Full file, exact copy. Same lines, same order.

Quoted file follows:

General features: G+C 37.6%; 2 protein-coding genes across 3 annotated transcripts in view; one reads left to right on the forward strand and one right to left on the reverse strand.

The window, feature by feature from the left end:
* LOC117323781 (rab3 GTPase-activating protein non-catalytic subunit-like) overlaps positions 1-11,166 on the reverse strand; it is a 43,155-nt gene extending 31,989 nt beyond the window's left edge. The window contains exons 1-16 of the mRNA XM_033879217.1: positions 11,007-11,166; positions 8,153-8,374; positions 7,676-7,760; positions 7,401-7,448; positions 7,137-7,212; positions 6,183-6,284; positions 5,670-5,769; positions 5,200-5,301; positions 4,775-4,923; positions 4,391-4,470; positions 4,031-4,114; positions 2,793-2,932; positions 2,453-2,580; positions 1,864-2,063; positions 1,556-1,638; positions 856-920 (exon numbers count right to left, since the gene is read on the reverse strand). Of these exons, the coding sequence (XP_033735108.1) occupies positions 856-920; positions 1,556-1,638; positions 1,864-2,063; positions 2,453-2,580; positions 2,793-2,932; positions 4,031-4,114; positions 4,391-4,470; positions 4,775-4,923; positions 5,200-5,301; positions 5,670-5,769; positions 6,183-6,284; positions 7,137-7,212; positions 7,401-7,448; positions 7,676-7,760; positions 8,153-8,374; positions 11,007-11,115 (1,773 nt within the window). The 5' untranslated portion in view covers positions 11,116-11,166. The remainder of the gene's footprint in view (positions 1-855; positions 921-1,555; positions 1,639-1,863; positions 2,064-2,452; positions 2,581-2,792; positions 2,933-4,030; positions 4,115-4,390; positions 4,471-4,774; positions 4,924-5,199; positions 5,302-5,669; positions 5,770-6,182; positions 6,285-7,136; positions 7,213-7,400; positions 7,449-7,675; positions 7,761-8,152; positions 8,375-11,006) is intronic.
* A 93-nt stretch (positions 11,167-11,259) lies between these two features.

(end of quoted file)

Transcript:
General features: G+C 37.6%; 2 protein-coding genes across 3 annotated transcripts in view; one reads left to right on the forward strand and one right to left on the reverse strand.

The window, feature by feature from the left end:
* LOC117323781 (rab3 GTPase-activating protein non-catalytic subunit-like) overlaps positions 1-11,166 on the reverse strand; it is a 43,155-nt gene extending 31,989 nt beyond the window's left edge. The window contains exons 1-16 of the mRNA XM_033879217.1: positions 11,007-11,166; positions 8,153-8,374; positions 7,676-7,760; positions 7,401-7,448; positions 7,137-7,212; positions 6,183-6,284; positions 5,670-5,769; positions 5,200-5,301; positions 4,775-4,923; positions 4,391-4,470; positions 4,031-4,114; positions 2,793-2,932; positions 2,453-2,580; positions 1,864-2,063; positions 1,556-1,638; positions 856-920 (exon numbers count right to left, since the gene is read on the reverse strand). Of these exons, the coding sequence (XP_033735108.1) occupies positions 856-920; positions 1,556-1,638; positions 1,864-2,063; positions 2,453-2,580; positions 2,793-2,932; positions 4,031-4,114; positions 4,391-4,470; positions 4,775-4,923; positions 5,200-5,301; positions 5,670-5,769; positions 6,183-6,284; positions 7,137-7,212; positions 7,401-7,448; positions 7,676-7,760; positions 8,153-8,374; positions 11,007-11,115 (1,773 nt within the window). The 5' untranslated portion in view covers positions 11,116-11,166. The remainder of the gene's footprint in view (positions 1-855; positions 921-1,555; positions 1,639-1,863; positions 2,064-2,452; positions 2,581-2,792; positions 2,933-4,030; positions 4,115-4,390; positions 4,471-4,774; positions 4,924-5,199; positions 5,302-5,669; positions 5,770-6,182; positions 6,285-7,136; positions 7,213-7,400; positions 7,449-7,675; positions 7,761-8,152; positions 8,375-11,006) is intronic.
* A 93-nt stretch (positions 11,167-11,259) lies between these two features.